It turns out a frog in cold water that is gradually heated will jump out once it gets too hot. My world view is shattered. Click here for details.

Some of you have written to say good-bye (so you’re probably not reading this) – there’s just too much here about politics, not enough money and boiling frogs.

Mea culpa.

But I tell you what I think. I think bad things are happening to our country – but gradually and in slow motion and with double-speak. (The tax cut, we’re told over and over, was not designed to help the rich but, rather, the unemployed.)

It comes so fast and furious, to those relatively few of us who follow the details, that it’s hard to keep up and it’s hard to write about anything else. (With just that in mind, Matt Bivens offers ‘The Daily Outrage’ at This one is about the third-ranking Republican in the House, Roy Blunt.)

So it’s great to learn that the frog jumps out of the water before it’s too late. It gives me hope that we will too.

And most of these things are about money! Certainly this excellent piece by Pete Peterson, that many of you commended to my attention, is. It’s from last Sunday’s New York Times Magazine. (I’m that far behind.) Peterson, as you know, was Nixon’s Commerce Secretary and is Chairman of the New York Federal Reserve Bank. It begins:

I have belonged to the Republican Party all my life. . . . Among the bedrock principles that the Republican Party has stood for since its origins in the 1850’s is the principle of fiscal stewardship — the idea that government should invest in posterity and safeguard future generations from unsustainable liabilities. . . . Over the last quarter century, however, the Grand Old Party has abandoned these original convictions. Without ever renouncing stewardship itself — indeed, while talking incessantly about legacies, endowments, family values and leaving ”no child behind” — the G.O.P. leadership has by degrees come to embrace the very different notion that deficit spending is a sort of fiscal wonder drug. . . .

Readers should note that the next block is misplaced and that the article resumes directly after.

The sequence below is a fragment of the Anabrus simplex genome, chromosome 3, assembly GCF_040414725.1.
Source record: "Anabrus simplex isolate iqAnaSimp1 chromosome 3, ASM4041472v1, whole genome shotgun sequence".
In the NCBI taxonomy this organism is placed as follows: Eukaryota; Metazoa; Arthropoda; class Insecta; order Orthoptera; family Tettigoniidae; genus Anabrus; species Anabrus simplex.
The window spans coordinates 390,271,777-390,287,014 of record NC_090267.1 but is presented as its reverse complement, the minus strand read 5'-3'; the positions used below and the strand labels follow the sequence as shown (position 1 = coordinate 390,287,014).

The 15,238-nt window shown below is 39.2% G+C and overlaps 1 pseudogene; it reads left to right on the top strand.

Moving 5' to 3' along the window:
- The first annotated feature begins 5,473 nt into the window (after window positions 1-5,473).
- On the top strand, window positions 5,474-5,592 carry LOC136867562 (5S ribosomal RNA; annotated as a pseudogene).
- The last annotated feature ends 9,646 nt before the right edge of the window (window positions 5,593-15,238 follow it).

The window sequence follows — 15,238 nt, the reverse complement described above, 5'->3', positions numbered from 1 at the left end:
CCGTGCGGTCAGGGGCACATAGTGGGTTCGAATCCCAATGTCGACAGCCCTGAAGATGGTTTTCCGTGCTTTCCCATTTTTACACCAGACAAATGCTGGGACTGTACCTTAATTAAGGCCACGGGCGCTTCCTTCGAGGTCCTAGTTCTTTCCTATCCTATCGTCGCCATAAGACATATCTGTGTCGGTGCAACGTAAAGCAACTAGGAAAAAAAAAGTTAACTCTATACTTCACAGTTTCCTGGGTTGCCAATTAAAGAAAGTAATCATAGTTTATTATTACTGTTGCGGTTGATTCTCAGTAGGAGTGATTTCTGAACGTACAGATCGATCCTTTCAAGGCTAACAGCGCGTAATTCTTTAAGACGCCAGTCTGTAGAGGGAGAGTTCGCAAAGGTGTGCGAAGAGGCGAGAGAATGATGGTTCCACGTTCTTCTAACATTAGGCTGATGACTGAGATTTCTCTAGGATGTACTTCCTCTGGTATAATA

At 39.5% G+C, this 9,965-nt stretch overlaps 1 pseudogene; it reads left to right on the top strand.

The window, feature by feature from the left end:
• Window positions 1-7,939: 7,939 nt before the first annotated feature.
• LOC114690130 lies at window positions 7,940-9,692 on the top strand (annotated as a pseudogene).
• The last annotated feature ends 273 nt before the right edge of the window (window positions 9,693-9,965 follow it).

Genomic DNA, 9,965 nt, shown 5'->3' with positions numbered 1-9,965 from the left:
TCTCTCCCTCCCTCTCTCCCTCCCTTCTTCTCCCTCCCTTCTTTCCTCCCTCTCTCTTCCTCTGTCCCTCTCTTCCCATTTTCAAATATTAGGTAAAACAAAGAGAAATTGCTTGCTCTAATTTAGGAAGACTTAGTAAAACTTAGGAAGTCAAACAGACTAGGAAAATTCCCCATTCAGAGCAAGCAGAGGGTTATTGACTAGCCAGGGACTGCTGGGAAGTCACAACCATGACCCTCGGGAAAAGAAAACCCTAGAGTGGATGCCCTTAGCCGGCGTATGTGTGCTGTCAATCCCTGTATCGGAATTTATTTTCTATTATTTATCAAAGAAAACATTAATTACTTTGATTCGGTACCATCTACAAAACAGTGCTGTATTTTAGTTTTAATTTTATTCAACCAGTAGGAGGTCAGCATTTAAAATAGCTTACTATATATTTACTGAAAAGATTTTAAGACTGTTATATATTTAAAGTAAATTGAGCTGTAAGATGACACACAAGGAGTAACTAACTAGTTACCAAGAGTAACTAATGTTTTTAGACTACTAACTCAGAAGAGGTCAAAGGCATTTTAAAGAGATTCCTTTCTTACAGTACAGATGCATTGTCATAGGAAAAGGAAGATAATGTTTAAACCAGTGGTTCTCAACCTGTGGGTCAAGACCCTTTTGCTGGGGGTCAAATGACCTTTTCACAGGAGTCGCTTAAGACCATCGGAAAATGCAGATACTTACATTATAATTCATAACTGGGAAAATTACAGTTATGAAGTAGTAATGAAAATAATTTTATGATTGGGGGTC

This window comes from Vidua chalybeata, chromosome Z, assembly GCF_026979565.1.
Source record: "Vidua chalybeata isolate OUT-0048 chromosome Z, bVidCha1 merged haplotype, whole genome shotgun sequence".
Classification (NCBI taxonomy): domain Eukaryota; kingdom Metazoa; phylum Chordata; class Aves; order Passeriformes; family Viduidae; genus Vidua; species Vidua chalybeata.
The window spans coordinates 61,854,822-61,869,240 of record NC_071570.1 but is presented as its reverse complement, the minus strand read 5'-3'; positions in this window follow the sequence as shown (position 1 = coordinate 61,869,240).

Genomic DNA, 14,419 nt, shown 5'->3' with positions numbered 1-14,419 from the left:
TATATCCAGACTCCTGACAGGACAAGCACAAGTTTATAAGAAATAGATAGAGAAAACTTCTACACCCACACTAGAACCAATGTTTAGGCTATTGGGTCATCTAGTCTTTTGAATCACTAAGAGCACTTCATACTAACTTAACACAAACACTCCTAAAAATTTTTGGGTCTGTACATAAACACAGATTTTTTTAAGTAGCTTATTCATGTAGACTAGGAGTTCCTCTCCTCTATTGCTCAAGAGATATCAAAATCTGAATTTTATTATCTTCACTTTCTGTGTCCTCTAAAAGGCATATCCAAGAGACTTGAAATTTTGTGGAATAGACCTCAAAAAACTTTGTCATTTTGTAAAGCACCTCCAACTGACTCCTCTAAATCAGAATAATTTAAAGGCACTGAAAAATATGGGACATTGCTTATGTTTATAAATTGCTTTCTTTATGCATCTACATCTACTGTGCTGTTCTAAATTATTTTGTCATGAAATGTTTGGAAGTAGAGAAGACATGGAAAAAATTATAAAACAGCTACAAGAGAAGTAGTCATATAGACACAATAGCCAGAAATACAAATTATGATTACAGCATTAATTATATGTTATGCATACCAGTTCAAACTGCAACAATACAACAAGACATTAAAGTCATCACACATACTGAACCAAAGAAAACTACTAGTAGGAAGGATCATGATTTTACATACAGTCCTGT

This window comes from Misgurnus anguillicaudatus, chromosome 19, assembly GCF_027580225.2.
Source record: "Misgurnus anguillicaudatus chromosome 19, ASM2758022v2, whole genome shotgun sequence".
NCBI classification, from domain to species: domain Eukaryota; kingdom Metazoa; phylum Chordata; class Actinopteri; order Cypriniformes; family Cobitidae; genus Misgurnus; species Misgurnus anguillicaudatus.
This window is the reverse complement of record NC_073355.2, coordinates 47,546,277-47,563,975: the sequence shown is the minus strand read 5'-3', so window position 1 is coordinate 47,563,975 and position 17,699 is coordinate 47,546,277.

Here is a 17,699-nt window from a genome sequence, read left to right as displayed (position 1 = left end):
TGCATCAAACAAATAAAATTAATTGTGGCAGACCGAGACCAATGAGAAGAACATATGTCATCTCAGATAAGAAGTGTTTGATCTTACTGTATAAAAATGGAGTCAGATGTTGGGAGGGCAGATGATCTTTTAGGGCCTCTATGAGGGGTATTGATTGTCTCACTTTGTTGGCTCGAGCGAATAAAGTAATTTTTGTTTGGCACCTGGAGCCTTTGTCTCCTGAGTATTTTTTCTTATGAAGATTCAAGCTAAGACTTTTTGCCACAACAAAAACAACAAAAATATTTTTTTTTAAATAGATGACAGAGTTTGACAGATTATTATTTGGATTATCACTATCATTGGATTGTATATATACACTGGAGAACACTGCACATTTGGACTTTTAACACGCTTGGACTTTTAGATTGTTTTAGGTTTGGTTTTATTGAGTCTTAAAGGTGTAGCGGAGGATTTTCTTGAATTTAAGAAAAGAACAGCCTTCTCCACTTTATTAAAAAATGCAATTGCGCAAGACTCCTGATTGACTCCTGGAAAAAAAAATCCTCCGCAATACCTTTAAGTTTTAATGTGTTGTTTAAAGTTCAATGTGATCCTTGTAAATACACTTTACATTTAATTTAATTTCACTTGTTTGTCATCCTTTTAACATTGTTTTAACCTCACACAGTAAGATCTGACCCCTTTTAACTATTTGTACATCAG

☞ Oh, and how can I resist excerpting this part?:

For the first time ever, a Republican leadership in complete control of our national government is advocating a huge and virtually endless policy of debt creation.

The numbers are simply breathtaking. When President George W. Bush entered office, the 10-year budget balance was officially projected to be a surplus of $5.6 trillion — a vast boon to future generations that Republican leaders ”firmly promised” would be committed to their benefit by, for example, prefinancing the future cost of Social Security. Those promises were quickly forgotten. . . .

☞ And how can I resist excerpting this?:

So there you have it: in just two years there was a $10 trillion swing in the deficit outlook. Coming into power, the Republican leaders faced a choice between tax cuts and providing genuine financing for the future of Social Security. (What a landmark reform this would have been!) They chose tax cuts. After 9/11, they faced a choice between tax cuts and getting serious about the extensive measures needed to protect this nation against further terrorist attacks. They chose tax cuts. After war broke out in the Mideast, they faced a choice between tax cuts and galvanizing the nation behind a policy of future-oriented burden sharing. Again and again, they chose tax cuts. . . .

The entire piece is worth reading, because it’s about your kids’ future prosperity, or lack thereof.

‘If this is class warfare, then my class is winning.’
– Warren Buffett


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